What the papers say
Journalist Liz Kennedy takes a look at what is making the headlines in Friday's newspapers.
The Irish News features a health story.
The Cabinet and PSNI are said to have been asked to find the whistle-blowers who leaked documents exposing years of abuse in two local children's hospitals.
"Way forward on parades is sought" is the headline in the News Letter, with the Orange Order working on advancing their position over what the Grand Master of the institution calls "ongoing difficulties".
An internal committee is said to be looking at the issue, but there will still be no engagement with the Parades Commission. And on page three of the paper, good news for some; a tiny tragedy for others, as one grower announces a bumper year for Brussels Sprouts. The secret was the mild autumn and the lack of caterpillars, it seems.
Elsewhere, the new levy on local large stores is examined.
It's the "Wilson war on stores" according to the Mirror, referring to Finance Minister Sammy Wilson's go-ahead on the extra 15% on their annual rates bills. The Belfast Telegraph's consumer correspondent says that the move "will cost jobs and scare off new investment."
Retail analyst Donald McFetridge favours an "imbalance" of small, medium and large-sized businesses in town centres.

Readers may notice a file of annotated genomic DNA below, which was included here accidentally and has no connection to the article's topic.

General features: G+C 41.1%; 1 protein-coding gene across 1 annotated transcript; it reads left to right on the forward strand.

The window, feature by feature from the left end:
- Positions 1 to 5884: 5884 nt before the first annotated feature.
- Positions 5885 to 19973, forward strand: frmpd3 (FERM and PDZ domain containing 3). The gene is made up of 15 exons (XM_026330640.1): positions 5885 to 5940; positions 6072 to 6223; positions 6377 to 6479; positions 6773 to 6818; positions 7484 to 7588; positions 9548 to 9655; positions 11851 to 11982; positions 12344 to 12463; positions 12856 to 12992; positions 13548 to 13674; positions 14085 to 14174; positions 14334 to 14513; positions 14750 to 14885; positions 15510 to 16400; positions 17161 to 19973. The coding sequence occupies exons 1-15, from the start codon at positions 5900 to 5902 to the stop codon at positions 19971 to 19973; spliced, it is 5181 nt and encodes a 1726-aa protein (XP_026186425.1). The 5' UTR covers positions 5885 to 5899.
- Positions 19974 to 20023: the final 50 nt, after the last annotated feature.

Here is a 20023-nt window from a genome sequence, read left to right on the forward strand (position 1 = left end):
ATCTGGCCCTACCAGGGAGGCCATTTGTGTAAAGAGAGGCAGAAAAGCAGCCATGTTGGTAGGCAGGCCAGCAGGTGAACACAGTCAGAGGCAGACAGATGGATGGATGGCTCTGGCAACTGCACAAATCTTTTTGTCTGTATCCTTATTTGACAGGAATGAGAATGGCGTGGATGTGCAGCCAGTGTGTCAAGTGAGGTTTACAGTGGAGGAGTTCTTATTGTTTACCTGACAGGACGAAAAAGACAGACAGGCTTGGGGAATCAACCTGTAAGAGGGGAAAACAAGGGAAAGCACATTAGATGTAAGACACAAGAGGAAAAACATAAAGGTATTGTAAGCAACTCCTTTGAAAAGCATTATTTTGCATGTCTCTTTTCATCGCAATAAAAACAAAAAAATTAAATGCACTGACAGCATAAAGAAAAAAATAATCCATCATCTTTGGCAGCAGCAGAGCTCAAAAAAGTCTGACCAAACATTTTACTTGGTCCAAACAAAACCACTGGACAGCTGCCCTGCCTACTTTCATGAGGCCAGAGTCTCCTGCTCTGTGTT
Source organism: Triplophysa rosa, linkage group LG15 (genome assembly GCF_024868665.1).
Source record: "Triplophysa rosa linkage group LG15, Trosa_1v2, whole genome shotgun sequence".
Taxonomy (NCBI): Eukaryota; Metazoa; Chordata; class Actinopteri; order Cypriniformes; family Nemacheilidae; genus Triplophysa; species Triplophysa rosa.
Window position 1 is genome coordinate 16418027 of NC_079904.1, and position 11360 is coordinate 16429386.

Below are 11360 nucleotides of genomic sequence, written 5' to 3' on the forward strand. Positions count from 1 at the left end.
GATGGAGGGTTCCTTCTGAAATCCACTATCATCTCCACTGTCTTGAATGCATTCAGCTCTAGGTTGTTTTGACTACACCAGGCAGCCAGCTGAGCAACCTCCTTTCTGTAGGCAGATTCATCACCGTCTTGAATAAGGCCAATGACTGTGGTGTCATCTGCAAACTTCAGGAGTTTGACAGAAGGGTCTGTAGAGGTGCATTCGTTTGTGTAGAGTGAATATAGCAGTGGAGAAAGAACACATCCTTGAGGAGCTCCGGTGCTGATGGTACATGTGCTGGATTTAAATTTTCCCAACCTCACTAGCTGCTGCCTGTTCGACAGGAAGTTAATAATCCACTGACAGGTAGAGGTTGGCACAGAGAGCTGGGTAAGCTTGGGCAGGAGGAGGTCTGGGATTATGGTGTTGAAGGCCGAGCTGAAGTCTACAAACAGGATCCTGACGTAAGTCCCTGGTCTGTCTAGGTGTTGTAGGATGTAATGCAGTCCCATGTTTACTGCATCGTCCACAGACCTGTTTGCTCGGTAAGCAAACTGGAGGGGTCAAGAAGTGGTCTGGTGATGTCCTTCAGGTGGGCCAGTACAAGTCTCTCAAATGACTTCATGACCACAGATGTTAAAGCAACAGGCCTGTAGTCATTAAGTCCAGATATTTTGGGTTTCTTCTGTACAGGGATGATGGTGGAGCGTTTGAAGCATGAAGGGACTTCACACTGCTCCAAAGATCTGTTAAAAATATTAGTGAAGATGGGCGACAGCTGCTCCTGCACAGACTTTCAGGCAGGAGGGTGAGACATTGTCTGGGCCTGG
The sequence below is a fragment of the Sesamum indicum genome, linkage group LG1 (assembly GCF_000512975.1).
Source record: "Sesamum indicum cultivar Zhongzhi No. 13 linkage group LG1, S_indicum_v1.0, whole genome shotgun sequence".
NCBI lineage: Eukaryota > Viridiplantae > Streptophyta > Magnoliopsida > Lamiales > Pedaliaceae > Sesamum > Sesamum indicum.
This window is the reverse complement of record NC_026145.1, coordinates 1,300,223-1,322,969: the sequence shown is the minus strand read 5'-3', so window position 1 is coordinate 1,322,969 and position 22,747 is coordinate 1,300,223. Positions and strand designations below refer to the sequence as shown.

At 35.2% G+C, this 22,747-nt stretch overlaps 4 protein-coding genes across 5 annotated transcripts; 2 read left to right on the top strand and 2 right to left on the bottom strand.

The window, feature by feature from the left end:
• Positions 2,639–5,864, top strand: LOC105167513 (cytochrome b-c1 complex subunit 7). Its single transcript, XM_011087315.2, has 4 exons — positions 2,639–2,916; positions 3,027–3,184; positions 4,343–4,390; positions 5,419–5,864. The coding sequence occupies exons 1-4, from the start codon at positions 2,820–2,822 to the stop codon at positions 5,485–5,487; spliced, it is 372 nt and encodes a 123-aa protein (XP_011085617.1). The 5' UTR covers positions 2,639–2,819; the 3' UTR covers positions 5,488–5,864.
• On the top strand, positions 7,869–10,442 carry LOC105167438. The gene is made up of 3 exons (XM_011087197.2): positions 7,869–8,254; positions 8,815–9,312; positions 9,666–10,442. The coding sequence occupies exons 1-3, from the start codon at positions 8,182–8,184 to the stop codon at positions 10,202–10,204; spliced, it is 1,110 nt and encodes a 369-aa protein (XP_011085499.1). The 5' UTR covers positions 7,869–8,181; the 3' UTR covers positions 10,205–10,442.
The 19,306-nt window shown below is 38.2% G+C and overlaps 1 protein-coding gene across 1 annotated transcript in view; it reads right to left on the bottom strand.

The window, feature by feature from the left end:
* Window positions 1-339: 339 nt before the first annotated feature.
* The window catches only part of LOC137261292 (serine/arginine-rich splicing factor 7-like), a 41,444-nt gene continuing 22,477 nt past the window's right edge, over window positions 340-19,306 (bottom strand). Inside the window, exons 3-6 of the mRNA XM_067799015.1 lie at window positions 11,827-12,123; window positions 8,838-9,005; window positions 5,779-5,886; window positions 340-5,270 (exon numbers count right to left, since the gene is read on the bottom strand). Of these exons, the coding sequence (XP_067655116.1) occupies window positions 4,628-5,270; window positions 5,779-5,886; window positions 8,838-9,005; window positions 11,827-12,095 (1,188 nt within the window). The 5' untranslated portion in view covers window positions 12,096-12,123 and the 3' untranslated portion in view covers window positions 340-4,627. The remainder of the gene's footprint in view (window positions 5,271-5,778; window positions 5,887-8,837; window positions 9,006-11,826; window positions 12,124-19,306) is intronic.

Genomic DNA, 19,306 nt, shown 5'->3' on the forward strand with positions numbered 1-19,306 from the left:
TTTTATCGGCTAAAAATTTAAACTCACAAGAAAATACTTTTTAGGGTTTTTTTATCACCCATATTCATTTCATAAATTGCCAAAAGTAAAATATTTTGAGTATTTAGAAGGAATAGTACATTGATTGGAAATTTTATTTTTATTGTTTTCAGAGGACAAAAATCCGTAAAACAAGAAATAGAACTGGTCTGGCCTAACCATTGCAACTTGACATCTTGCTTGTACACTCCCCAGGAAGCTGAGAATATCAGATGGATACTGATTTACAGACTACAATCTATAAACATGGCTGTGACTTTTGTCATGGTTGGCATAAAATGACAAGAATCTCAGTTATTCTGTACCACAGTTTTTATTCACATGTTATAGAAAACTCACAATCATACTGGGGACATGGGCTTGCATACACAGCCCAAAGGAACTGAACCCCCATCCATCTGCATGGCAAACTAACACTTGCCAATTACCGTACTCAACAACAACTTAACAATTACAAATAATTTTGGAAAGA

The papers in the Republic of Ireland focus, as ever, on finance.
The Irish Times takes a look at the Revenue's clampdown on a scheme that allowed at least 20 companies to avoid paying tax on more than 150m euros. The money was then used to reward staff with tax-free income. Trusts and off-shore structures were the key.
The Irish Independent reveals plans for higher property taxes in the south, even as protests continue over the controversial new 100 euros charge.
The Irish Times has an analysis of the situation in Iraq, after the withdrawal of US combat troops. Michael Jansen says that nine years after being invaded, Iraq is "completely unstable and drenched in blood".
And less violent, but very spirited, there is "a war of words" across the English Channel.
The offensive is examined in the Daily Telegraph. It is dubbing as "a war" the French calls for Britain to lose its triple-A credit rating amount. The Sun keeps diplomatic channels on hot, calling Christian Noyer, head of the Bank of France, a "triple-A rated fool".
And the Guardian looks at the case of Jacques Chirac. The former president has been found guilty of embezzling public funds.
"A judge was told he would decide Chirac's place in history," says the paper,"and he condemned him."
But Imogen Thomas has been cleared of blackmail. That is the Sun's lead. After an eight-month legal battle, the model says she "never" wanted to reveal details over her affair with footballer Ryan Giggs.
There is a seasonal piece in the Independent - another way to appreciate turkey. Their nature studies' man says that in Mexico they are rainbow bright iridescent birds and "crisp skin and stuffing are not the whole story".
And finally, if you want to hide from the police, take up a TV career.
That was the solution for one Chinese criminal says the Times. He eluded capture for 13 years by becoming an actor in a Chinese soap. He had previously played parts including a eunuch and a judge, but it was over-confidence that was finally his undoing.
He appeared on a TV matchmaking show and watching police said: "That's the man for us".